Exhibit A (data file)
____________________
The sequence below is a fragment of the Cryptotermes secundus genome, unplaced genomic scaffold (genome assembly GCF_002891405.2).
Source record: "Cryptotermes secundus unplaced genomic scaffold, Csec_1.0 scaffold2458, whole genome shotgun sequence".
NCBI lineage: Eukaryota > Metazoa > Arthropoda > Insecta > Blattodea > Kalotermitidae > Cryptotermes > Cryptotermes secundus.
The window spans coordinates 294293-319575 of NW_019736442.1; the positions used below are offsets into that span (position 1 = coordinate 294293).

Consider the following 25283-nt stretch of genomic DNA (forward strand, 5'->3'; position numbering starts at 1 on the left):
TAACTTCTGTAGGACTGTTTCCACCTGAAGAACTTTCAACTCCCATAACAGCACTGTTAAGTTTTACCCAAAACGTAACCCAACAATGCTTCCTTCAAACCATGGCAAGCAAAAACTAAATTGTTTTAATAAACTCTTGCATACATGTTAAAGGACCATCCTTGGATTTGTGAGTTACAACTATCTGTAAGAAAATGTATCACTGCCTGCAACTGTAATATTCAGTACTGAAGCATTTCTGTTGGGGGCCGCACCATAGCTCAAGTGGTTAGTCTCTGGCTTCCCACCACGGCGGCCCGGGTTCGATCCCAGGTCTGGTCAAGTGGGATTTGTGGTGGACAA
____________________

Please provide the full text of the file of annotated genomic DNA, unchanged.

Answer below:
The sequence below is a fragment of the Cryptotermes secundus genome, unplaced genomic scaffold (genome assembly GCF_002891405.2).
Source record: "Cryptotermes secundus unplaced genomic scaffold, Csec_1.0 scaffold2458, whole genome shotgun sequence".
NCBI lineage: Eukaryota > Metazoa > Arthropoda > Insecta > Blattodea > Kalotermitidae > Cryptotermes > Cryptotermes secundus.
The window spans coordinates 294293-319575 of NW_019736442.1; the positions used below are offsets into that span (position 1 = coordinate 294293).

Consider the following 25283-nt stretch of genomic DNA (forward strand, 5'->3'; position numbering starts at 1 on the left):
TAACTTCTGTAGGACTGTTTCCACCTGAAGAACTTTCAACTCCCATAACAGCACTGTTAAGTTTTACCCAAAACGTAACCCAACAATGCTTCCTTCAAACCATGGCAAGCAAAAACTAAATTGTTTTAATAAACTCTTGCATACATGTTAAAGGACCATCCTTGGATTTGTGAGTTACAACTATCTGTAAGAAAATGTATCACTGCCTGCAACTGTAATATTCAGTACTGAAGCATTTCTGTTGGGGGCCGCACCATAGCTCAAGTGGTTAGTCTCTGGCTTCCCACCACGGCGGCCCGGGTTCGATCCCAGGTCTGGTCAAGTGGGATTTGTGGTGGACAA